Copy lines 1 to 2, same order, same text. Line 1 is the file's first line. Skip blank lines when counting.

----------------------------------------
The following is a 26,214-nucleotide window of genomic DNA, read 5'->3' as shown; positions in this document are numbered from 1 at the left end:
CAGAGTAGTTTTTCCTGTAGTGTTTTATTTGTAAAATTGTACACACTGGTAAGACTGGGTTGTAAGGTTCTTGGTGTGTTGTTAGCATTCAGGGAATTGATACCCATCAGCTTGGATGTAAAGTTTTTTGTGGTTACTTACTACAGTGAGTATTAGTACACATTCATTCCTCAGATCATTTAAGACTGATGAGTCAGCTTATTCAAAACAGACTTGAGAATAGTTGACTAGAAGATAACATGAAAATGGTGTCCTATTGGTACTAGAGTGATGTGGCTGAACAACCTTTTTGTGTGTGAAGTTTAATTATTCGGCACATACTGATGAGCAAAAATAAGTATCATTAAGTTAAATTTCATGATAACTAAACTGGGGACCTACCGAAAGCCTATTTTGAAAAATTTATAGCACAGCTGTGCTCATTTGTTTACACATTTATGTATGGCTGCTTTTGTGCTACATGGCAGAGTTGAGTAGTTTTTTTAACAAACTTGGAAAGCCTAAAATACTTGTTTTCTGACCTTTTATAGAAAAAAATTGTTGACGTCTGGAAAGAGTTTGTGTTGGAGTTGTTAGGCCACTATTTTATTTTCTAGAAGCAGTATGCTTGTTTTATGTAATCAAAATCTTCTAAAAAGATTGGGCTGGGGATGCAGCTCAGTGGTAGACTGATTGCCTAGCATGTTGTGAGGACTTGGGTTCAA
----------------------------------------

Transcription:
The following is a 26,214-nucleotide window of genomic DNA, read 5'->3' as shown; positions in this document are numbered from 1 at the left end:
CAGAGTAGTTTTTCCTGTAGTGTTTTATTTGTAAAATTGTACACACTGGTAAGACTGGGTTGTAAGGTTCTTGGTGTGTTGTTAGCATTCAGGGAATTGATACCCATCAGCTTGGATGTAAAGTTTTTTGTGGTTACTTACTACAGTGAGTATTAGTACACATTCATTCCTCAGATCATTTAAGACTGATGAGTCAGCTTATTCAAAACAGACTTGAGAATAGTTGACTAGAAGATAACATGAAAATGGTGTCCTATTGGTACTAGAGTGATGTGGCTGAACAACCTTTTTGTGTGTGAAGTTTAATTATTCGGCACATACTGATGAGCAAAAATAAGTATCATTAAGTTAAATTTCATGATAACTAAACTGGGGACCTACCGAAAGCCTATTTTGAAAAATTTATAGCACAGCTGTGCTCATTTGTTTACACATTTATGTATGGCTGCTTTTGTGCTACATGGCAGAGTTGAGTAGTTTTTTTAACAAACTTGGAAAGCCTAAAATACTTGTTTTCTGACCTTTTATAGAAAAAAATTGTTGACGTCTGGAAAGAGTTTGTGTTGGAGTTGTTAGGCCACTATTTTATTTTCTAGAAGCAGTATGCTTGTTTTATGTAATCAAAATCTTCTAAAAAGATTGGGCTGGGGATGCAGCTCAGTGGTAGACTGATTGCCTAGCATGTTGTGAGGACTTGGGTTCAA